4. The term ‘prospective vote’ is not really accurate in the case of pay components assigned in the year of the AGM. In practice, however, it has become commonplace to describe any non-retrospective vote as ‘prospective’.
  5. The SPI family encompasses various stock exchange indexes with an underlying universe of around 230 stocks. The SPI® Large and SPI® Mid segments contain companies with medium to large stock market capitalisations.
  6. Short-term incentive (STI): A technical term for the variable compensation paid to reward prior-year performance. Organisations link this variable compensation to different factors. There are differences in terms of quantitative and qualitative objectives. Organisations also differ in terms of whether they calculate STIs on the basis of a formula or whether it’s left (in part) to the judgement of the compensation committee.
  7. Long-term incentive (LTI): This term refers to a form of equity compensation that can be paid in the form of shares, options, performance shares, restricted stock units, etc. Ownership of performance shares is only transferred to a manager if they meet specific future performance requirements. Restricted stock units are transferred to participants once a specific blocking period has elapsed. Many companies assign LTI components regardless of prior-year performance. This comes closest to the original idea of LTIs. Other companies pay the bonus for the previous year partly in the form of LTIs. This results in a mixture of backward-looking rewards and forward-looking incentives.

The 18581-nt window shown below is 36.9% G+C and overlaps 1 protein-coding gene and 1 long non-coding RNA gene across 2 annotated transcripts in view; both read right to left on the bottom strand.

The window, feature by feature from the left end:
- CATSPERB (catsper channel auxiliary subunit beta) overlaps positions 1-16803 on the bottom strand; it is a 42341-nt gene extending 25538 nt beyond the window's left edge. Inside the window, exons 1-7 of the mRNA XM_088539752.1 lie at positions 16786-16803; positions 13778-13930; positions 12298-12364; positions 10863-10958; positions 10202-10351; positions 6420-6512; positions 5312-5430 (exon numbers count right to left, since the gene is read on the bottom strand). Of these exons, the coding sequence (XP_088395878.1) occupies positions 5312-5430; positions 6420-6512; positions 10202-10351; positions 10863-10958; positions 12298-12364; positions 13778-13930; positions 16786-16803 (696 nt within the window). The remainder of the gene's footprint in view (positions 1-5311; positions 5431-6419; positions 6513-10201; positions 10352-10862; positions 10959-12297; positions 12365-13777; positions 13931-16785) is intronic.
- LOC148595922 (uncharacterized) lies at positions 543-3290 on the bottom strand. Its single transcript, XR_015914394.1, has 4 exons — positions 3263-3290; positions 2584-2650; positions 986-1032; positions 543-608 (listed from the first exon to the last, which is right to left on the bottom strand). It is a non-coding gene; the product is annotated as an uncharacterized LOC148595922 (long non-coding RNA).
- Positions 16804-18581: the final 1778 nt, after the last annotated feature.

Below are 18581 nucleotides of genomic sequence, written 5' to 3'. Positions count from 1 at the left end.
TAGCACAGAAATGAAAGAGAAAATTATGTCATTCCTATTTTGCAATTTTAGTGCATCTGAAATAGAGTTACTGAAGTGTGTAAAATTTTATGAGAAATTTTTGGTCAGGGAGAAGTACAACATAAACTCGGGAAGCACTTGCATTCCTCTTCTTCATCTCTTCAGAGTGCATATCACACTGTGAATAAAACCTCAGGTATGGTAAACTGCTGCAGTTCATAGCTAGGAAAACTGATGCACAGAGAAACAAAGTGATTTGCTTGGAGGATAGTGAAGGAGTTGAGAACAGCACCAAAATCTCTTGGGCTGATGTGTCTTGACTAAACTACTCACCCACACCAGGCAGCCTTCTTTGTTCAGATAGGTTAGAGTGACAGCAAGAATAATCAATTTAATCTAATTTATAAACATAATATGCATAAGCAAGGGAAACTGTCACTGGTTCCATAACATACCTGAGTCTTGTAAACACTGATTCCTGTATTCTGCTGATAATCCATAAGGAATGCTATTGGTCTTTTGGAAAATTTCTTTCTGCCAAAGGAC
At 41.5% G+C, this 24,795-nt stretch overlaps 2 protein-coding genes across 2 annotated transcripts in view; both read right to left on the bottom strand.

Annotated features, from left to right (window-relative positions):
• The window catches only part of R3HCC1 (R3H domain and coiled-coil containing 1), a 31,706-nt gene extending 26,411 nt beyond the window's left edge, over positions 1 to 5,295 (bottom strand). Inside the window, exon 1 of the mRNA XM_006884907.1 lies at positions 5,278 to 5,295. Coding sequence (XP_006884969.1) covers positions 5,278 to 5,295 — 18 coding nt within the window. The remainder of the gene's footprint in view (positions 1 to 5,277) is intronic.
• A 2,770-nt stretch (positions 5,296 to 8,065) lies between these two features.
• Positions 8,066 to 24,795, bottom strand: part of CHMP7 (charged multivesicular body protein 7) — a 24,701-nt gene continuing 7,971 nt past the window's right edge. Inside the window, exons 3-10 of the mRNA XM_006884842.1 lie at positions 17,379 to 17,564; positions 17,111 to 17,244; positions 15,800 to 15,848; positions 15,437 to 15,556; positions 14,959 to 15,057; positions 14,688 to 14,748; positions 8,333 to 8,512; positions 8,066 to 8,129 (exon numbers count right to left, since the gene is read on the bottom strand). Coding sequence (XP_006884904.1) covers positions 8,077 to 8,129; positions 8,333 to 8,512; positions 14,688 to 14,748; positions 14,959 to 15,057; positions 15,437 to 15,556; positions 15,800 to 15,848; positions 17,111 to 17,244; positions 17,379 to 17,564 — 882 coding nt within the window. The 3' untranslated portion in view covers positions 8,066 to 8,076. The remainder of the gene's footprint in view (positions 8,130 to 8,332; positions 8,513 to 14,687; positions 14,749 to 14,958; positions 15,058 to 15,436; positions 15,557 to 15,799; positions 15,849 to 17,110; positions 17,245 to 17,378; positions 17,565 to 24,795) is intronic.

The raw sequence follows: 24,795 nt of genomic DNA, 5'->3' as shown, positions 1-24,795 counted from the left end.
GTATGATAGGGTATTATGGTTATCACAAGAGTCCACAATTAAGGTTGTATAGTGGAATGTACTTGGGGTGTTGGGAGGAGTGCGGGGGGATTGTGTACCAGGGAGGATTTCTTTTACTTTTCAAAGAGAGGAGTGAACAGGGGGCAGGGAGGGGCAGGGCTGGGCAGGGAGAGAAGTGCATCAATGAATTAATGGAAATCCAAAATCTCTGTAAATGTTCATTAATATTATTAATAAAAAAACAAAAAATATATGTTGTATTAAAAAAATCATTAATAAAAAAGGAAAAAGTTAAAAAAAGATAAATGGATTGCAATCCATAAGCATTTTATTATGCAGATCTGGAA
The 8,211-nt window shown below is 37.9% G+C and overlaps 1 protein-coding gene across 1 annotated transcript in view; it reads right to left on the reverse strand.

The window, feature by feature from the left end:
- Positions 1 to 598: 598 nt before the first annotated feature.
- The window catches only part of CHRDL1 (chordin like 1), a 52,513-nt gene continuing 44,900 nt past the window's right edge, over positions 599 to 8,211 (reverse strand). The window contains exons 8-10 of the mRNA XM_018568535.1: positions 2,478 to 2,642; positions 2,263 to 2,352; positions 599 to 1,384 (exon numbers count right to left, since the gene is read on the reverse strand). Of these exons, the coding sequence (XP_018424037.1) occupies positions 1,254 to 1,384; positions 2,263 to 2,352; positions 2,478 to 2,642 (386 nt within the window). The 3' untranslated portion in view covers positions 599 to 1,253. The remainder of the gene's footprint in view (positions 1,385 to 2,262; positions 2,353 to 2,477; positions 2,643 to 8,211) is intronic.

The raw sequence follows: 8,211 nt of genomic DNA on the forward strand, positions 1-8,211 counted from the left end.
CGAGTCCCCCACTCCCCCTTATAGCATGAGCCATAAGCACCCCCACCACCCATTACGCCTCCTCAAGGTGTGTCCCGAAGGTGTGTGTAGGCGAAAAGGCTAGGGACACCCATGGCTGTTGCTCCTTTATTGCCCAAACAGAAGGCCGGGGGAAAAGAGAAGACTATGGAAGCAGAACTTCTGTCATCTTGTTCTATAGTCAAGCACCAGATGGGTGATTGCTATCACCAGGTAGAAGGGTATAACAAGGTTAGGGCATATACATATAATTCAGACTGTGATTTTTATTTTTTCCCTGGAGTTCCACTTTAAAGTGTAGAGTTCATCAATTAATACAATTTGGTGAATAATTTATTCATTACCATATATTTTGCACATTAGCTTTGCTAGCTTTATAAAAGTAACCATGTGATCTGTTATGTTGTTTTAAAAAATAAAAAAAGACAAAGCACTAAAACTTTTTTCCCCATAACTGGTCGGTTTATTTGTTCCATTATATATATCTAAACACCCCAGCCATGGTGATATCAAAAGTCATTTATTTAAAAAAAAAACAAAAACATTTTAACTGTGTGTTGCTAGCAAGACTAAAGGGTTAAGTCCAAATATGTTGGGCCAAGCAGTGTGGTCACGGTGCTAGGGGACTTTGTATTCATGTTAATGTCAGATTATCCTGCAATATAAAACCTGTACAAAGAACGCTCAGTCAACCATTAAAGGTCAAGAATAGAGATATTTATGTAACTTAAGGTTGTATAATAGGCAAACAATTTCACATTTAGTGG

8. Executive compensation & corporate governance: insights 2014
  9. An aside on social security: There turns out to be a particular difficulty with the ordinance when it comes to social security contributions. Since it’s impossible to precisely determine these contributions for long-term incentive plans which vest in the future, expected values are used. There have also been major discrepancies in terms of employer contributions, which may account for a significant share. Whatever the case, the idea behind the correct legal interpretation is that shareholders ultimately want to know the true costs of compensation.